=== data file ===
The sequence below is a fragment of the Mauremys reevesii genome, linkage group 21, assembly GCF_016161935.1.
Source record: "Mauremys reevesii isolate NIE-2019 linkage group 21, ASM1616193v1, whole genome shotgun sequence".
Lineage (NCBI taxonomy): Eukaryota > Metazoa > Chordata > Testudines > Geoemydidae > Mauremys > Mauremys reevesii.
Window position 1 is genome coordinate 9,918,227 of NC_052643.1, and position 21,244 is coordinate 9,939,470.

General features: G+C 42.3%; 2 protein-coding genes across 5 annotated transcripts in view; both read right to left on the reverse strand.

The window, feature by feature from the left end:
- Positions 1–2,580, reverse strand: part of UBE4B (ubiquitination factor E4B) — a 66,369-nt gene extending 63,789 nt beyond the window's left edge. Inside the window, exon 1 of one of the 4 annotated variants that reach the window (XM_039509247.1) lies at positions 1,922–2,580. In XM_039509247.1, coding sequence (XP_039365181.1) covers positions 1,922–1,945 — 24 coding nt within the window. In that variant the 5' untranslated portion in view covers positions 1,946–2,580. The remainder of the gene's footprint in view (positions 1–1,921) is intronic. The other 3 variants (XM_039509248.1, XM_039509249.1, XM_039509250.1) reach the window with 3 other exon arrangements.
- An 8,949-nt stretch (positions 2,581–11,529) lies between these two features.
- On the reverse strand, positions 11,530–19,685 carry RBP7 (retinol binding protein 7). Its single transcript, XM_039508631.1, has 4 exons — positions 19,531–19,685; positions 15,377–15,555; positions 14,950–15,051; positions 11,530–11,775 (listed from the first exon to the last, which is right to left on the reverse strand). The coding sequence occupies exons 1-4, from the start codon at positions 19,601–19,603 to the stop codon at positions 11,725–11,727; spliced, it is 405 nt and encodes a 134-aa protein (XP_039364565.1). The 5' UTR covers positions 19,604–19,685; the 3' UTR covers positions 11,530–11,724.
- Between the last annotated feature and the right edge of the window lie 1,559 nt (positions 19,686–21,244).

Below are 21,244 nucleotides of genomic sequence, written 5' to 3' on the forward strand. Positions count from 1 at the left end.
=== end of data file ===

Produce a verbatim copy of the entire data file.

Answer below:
The sequence below is a fragment of the Mauremys reevesii genome, linkage group 21, assembly GCF_016161935.1.
Source record: "Mauremys reevesii isolate NIE-2019 linkage group 21, ASM1616193v1, whole genome shotgun sequence".
Lineage (NCBI taxonomy): Eukaryota > Metazoa > Chordata > Testudines > Geoemydidae > Mauremys > Mauremys reevesii.
Window position 1 is genome coordinate 9,918,227 of NC_052643.1, and position 21,244 is coordinate 9,939,470.

General features: G+C 42.3%; 2 protein-coding genes across 5 annotated transcripts in view; both read right to left on the reverse strand.

The window, feature by feature from the left end:
- Positions 1–2,580, reverse strand: part of UBE4B (ubiquitination factor E4B) — a 66,369-nt gene extending 63,789 nt beyond the window's left edge. Inside the window, exon 1 of one of the 4 annotated variants that reach the window (XM_039509247.1) lies at positions 1,922–2,580. In XM_039509247.1, coding sequence (XP_039365181.1) covers positions 1,922–1,945 — 24 coding nt within the window. In that variant the 5' untranslated portion in view covers positions 1,946–2,580. The remainder of the gene's footprint in view (positions 1–1,921) is intronic. The other 3 variants (XM_039509248.1, XM_039509249.1, XM_039509250.1) reach the window with 3 other exon arrangements.
- An 8,949-nt stretch (positions 2,581–11,529) lies between these two features.
- On the reverse strand, positions 11,530–19,685 carry RBP7 (retinol binding protein 7). Its single transcript, XM_039508631.1, has 4 exons — positions 19,531–19,685; positions 15,377–15,555; positions 14,950–15,051; positions 11,530–11,775 (listed from the first exon to the last, which is right to left on the reverse strand). The coding sequence occupies exons 1-4, from the start codon at positions 19,601–19,603 to the stop codon at positions 11,725–11,727; spliced, it is 405 nt and encodes a 134-aa protein (XP_039364565.1). The 5' UTR covers positions 19,604–19,685; the 3' UTR covers positions 11,530–11,724.
- Between the last annotated feature and the right edge of the window lie 1,559 nt (positions 19,686–21,244).

Below are 21,244 nucleotides of genomic sequence, written 5' to 3' on the forward strand. Positions count from 1 at the left end.